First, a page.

Testers universally appreciated the “agile and protective” ride, but several had beefs with the fit. The upper is both well-padded and flexible, but narrows significantly in the toe. One tester was unable to run in them after a few tries due to rubbing on the sides of the reinforced toe cap. Another narrow-footed runner, however, said, “It was a secure, snug fit that allowed for confidence on technical terrain.” Best to try them before buying, and perhaps size up a half step.
Review: La Sportiva Kaptiva
Weight: 9 oz (M); 7.9 oz (W)
At a glance: Foot-hugging and ground-gripping security, with just the right amount of protection.
Slipping into the Kaptiva feels like pulling on a compression sock—you think it is too tight, then your foot falls into place and it feels remarkably supportive but not constrictive, completely held in place yet flexing easily where you need to. The Italian brand La Sportiva is known for their climbing shoes, and you feel like you could scramble up the side of a mountain given the security of the stretchy knit upper, sock-like tongue wrap and molded support underfoot. Yet you can also comfortably run to the mountain in these versatile, smooth-running shoes.
It’s high praise to say the sole attracts little attention—it just works. The stack height is low but not minimal, with a moderate 6mm drop. The midsole is neither soft nor firm, and flexes nicely in the forefoot, despite a thin imbedded rock plate. Gripping the trail is a proprietary sticky-rubber compound (remember, this is a climbing company) with low, versatile lugs that worked well on slick, sloppy or snowy conditions.
Testers were universally positive, with comments like, “Great feel for the trail without forfeiting protection.” “Very capable on technical trails.” “Enough support that I didn’t feel every rock and surface underfoot and felt like I was in control of my footing through some tricky areas.”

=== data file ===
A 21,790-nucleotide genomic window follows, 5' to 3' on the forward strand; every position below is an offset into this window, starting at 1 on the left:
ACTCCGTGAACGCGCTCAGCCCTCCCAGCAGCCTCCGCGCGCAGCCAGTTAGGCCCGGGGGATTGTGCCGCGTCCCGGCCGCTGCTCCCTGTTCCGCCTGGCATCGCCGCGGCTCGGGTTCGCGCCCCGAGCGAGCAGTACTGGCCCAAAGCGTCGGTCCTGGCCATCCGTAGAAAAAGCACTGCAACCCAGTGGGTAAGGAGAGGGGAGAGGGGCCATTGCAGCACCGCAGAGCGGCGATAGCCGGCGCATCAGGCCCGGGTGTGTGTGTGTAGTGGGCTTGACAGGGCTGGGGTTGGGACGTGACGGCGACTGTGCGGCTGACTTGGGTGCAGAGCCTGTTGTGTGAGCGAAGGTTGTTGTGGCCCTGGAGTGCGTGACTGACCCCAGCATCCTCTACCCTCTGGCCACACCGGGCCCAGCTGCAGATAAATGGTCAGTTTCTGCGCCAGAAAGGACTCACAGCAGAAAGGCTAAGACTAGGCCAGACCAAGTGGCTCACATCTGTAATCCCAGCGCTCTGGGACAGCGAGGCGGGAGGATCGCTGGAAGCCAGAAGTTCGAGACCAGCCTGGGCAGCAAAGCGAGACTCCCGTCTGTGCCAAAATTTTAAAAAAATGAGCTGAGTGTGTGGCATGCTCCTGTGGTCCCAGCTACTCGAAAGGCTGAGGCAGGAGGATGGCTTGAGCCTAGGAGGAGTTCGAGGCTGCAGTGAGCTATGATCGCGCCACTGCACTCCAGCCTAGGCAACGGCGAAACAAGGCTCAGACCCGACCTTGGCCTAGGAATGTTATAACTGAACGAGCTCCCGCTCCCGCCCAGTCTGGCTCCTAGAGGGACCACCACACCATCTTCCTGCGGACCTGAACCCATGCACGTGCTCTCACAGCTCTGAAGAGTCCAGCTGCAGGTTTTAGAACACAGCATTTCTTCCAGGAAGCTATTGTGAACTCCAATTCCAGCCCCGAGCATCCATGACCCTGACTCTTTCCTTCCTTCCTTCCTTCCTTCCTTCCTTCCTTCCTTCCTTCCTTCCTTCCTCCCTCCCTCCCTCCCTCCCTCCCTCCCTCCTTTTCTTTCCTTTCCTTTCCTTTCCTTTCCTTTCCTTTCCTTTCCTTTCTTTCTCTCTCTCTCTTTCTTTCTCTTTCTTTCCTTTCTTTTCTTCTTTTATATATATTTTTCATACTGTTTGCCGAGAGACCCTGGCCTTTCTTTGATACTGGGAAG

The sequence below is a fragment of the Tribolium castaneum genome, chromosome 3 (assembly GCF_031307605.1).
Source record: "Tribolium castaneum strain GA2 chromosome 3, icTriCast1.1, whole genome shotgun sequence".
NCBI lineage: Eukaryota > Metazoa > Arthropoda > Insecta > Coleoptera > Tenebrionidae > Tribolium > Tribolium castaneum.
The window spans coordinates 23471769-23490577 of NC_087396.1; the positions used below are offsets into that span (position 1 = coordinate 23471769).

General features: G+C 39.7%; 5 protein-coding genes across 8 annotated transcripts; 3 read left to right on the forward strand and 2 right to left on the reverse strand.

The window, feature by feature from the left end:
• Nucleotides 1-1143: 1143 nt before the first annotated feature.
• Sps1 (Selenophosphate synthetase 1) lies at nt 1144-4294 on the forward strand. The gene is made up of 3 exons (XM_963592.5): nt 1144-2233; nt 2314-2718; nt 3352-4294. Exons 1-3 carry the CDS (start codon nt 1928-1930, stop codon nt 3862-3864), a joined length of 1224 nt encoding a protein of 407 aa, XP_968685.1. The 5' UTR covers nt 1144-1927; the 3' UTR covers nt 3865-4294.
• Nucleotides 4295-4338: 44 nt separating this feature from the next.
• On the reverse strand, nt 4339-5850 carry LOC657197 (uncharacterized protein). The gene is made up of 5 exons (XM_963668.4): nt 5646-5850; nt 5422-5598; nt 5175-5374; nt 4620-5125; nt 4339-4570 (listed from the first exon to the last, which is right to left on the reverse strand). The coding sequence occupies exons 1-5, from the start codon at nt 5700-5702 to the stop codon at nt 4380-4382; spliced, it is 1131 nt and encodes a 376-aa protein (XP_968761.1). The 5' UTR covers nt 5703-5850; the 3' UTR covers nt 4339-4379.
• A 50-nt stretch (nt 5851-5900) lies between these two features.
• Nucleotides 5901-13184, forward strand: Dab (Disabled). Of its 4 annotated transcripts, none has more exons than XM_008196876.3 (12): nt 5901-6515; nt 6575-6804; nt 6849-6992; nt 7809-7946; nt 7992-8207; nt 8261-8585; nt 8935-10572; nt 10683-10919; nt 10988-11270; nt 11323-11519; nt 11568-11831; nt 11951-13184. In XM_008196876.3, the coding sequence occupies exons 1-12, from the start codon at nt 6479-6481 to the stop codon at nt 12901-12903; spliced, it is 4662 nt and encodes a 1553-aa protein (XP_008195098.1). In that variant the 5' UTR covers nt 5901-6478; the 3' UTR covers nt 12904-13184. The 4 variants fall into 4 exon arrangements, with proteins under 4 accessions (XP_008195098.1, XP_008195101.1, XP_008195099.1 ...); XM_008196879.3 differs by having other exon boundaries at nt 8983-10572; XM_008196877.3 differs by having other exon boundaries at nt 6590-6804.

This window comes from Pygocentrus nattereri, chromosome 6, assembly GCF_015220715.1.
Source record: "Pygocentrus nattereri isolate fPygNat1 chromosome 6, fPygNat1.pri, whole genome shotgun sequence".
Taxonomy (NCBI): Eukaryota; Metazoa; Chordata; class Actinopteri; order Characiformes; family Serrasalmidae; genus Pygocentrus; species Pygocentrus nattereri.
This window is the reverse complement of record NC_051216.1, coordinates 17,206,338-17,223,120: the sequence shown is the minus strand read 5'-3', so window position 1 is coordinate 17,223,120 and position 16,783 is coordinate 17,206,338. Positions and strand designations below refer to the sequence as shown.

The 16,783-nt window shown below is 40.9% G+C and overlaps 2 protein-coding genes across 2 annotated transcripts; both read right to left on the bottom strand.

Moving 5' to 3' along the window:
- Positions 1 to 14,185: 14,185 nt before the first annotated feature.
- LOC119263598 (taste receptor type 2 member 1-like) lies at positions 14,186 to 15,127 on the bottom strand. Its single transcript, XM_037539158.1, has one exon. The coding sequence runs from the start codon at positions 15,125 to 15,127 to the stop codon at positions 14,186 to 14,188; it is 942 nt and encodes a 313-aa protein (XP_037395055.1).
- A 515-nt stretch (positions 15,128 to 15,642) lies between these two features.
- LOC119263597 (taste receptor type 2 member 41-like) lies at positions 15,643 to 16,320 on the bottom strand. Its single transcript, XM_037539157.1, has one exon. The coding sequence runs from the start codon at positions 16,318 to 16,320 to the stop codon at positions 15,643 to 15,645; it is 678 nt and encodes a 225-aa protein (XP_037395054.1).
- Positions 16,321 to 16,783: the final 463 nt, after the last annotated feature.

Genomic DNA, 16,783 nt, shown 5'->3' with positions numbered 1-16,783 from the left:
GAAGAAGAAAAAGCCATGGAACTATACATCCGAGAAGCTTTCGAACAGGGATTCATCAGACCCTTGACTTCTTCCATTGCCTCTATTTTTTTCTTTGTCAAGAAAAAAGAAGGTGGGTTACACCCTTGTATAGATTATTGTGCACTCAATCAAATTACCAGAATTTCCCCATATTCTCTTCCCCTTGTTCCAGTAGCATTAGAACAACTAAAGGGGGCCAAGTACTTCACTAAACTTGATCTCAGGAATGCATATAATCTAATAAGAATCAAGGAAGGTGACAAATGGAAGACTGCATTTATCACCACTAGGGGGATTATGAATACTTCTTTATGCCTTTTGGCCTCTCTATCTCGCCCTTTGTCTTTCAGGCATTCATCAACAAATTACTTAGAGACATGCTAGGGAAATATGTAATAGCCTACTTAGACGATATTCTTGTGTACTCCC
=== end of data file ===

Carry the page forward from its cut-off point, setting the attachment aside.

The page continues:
Review: Topo MT-3
Weight: 9.9 oz (M); 8 oz (W)
At a glance: Simple, comfortable, versatile and capable shoe for those who like their shoes to get out of the way and disappear.
Some shoes shout at you, demanding attention with their flashy features. Others disappear and just do their job. The Topo MT-3 is the latter: A simple shoe that you rarely notice but find yourself wearing most days.
The comfort starts with the fit, which stems from Topo’s accommodating shape. “The toe box is roomy and gives the toes plenty of space to wiggle and move,” said one tester. A well-padded heel collar and tongue gives way to a simple rip-stop upper with a few strategic overlays. One tester said they had “a very minimalist fit and feel,” yet another assured that, “Nothing was too flimsy or too tight.”
The sole is flexible and unobtrusive; moderately-cushioned, moderately-firm. “It hits a good middle ground,” one tester said, while another called the cushioning, “just enough.” But the ride and 3mm drop was too close to the ground for one who found she started to hurt on longer runs. All, however, liked the traction. “Fantastic grip that made me feel invincible on rocky and gravelly terrain,” said the same tester. Another raved, “I think these are my new go-to’s for single track. Fit is great, traction is great, toe protection is great.”
As well as they perform on the trail, the shoes shone for their versatility on any surface or in any context. “Made me feel capable,” one tester summed up. “I like the idea of wearing these shoes on a short trail run, then going to lunch afterwards without changing out of them.”